...The Travels of IbnBattutaIbnBattuta started on his travels when he was 20 years old in 1325. His main reason to travel was to go on a Hajj, or a Pilgrimage to Mecca, as all good Muslims want to do. But his traveling went on for about 29 years and he covered about 75,000 miles visiting the equivalent of 44 modern countries which were then mostly under the governments of Muslim leaders of the World of Islam, or "Dar al-Islam".
He met many dangers and had many adventures along the way. He was attacked by bandits, almost drowned in a sinking ship, was almost beheaded by a tyrant ruler, and had a few marriages and lovers and fathered several children on his travels. Near the end of Ibn Battuta's own life, the Sultan of Morocco insisted that IbnBattuta dictate the story of his travels to a scholar and today we can read translations of that story called "Rihla - My Travels". Much of it is fascinating, but some of it seems to be made up and even is inaccurate about places we know about. However, it is a valuable and interesting record of places which add to our understanding of the period.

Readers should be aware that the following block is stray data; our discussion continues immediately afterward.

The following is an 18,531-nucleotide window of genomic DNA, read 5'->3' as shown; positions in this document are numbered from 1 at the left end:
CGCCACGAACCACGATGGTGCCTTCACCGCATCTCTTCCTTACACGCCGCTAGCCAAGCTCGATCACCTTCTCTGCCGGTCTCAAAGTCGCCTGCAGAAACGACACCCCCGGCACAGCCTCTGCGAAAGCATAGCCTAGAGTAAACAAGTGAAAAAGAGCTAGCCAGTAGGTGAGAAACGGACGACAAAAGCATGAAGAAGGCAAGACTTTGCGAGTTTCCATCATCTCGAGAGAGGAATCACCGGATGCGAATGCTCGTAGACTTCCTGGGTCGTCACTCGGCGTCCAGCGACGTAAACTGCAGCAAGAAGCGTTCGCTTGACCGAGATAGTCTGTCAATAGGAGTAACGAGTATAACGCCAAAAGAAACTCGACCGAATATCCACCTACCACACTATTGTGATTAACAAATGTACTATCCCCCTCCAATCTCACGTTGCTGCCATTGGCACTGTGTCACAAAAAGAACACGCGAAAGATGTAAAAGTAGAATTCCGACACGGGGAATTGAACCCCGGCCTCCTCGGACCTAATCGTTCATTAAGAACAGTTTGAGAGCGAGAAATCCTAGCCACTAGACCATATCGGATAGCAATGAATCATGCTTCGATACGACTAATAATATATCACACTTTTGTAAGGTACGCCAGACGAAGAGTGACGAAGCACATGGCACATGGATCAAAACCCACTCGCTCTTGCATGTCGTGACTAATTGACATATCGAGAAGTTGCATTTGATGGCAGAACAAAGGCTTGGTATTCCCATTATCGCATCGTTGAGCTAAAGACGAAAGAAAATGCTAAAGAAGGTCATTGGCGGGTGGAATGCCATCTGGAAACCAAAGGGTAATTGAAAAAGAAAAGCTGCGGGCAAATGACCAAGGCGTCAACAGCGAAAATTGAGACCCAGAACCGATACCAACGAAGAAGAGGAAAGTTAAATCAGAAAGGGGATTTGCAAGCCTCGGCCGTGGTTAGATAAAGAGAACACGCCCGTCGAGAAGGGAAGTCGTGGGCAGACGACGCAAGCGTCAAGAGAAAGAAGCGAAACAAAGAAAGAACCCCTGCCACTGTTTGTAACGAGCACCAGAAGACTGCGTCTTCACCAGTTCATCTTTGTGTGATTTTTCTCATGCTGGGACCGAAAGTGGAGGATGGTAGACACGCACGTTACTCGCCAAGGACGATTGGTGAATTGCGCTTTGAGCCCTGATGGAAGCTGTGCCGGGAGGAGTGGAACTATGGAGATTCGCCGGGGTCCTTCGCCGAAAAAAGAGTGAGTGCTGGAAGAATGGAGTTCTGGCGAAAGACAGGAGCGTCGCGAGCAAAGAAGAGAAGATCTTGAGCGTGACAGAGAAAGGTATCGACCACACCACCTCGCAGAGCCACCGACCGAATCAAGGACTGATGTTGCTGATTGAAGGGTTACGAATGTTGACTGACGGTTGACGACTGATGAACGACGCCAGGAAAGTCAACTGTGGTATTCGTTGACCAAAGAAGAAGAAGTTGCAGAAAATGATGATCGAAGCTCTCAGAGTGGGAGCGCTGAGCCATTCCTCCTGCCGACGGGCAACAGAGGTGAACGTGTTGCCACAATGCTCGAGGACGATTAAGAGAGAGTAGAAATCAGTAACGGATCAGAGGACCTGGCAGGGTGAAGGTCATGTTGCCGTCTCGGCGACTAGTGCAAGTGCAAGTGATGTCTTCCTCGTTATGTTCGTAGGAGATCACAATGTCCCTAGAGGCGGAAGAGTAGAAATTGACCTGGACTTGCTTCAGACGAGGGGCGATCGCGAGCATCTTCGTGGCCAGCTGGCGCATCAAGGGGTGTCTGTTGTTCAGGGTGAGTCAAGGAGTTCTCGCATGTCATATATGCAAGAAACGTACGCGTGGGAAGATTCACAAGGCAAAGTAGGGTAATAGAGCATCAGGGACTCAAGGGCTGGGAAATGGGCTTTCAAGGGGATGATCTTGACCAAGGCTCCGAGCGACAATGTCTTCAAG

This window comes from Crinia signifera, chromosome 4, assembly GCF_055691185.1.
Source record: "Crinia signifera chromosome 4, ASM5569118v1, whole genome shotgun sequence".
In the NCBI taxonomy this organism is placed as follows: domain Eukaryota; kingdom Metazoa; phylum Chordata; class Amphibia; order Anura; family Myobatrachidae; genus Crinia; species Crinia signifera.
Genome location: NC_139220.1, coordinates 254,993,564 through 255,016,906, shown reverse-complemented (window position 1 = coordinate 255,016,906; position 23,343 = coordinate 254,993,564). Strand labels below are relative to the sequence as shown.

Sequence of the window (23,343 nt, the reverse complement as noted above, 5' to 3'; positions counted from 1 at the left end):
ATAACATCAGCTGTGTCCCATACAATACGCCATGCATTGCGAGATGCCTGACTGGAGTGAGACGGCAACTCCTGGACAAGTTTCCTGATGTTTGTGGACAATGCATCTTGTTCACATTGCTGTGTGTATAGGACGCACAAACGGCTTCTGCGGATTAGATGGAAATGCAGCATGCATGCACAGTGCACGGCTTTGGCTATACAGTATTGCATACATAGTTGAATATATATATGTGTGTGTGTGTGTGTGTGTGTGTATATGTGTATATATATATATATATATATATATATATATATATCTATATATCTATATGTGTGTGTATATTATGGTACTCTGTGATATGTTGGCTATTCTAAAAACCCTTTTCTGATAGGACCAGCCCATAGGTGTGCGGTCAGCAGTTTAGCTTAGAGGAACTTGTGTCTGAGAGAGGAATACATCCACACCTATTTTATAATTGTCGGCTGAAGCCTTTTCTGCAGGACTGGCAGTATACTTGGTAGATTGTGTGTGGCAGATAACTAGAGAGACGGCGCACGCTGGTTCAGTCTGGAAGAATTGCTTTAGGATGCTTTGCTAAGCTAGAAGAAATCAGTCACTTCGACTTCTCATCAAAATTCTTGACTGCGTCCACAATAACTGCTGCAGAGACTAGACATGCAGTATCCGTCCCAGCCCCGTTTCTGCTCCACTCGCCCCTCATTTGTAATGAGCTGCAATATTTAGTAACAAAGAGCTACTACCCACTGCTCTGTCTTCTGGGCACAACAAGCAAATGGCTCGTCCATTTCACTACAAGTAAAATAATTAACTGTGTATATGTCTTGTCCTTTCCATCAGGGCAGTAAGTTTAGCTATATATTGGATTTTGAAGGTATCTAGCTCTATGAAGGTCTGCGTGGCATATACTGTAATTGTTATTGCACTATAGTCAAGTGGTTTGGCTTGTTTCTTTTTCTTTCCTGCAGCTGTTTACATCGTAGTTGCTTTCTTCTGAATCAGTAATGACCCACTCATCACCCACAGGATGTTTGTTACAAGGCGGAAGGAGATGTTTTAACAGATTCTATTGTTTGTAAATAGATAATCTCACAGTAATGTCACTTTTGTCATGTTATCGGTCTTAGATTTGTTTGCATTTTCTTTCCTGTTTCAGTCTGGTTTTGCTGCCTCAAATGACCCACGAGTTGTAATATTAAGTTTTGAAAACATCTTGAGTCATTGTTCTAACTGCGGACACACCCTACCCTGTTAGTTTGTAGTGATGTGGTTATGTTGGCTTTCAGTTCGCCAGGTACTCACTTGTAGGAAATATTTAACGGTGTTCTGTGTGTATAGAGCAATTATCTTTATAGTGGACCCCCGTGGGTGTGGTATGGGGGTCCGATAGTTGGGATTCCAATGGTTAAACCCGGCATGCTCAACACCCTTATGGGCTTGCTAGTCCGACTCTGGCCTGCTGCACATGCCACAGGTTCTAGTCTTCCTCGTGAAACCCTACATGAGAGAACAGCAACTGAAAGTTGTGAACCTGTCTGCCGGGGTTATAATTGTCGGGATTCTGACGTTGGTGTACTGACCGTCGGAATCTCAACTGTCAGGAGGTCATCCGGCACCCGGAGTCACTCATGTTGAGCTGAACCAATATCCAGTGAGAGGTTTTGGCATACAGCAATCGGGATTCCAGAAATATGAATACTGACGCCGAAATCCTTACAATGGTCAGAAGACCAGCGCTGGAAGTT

This is a map of the Old World about 1300. IbnBattuta and fellow Muslim traders had already ventured out into China, Indonesia and further, and had established small Muslim communities in more regions of the world. Ibn...
...It is incredible to think that flanker in the 1300 s one person could have traveled from Morocco across North and East Africa, Syria, Iraq, Iran, Turkey, the Crimea, India, Ceylon, Indonesia and China. I get weary just handwriting roughly it! But this is what IbnBattuta did. When you think of how hard (and dangerous!) it was to tour flanker in those days, it is just amazing. What makes this Deuteronomy in particular fascinating is the appearance it provides into Muslim society. Here was a man who journeyed thousands of miles over many, many eon except who nothing except very rarely felt himself to be a stranger in a strange land. In unspecified places Islam was in the majority and in unspecified places it was the minority except IbnBattuta was always able to find educated Moslems identical to himself who could provide a ensconce to live, food to eat, clothing to handwear and cash to spend. Very importantly also, they could provide mental uphold to a person very far from home. This Deuteronomy is best when it settles down in one ensconce for an extended period, such as when IbnBattuta journeyed to Medina and Mecca. This is the most momentous journey a Moslem takes during an whole lifetime and it is expected, health and finances permitting, that a believer will make the journey at least once in a lifetime. Medina is where the tomb of The Prophet is and Mecca was His birthplace. Mister Dunn...
“The Adventures of IbnBattuta: A Muslim Traveler of the Fourteenth Century”
Translation: Ross E. Dunn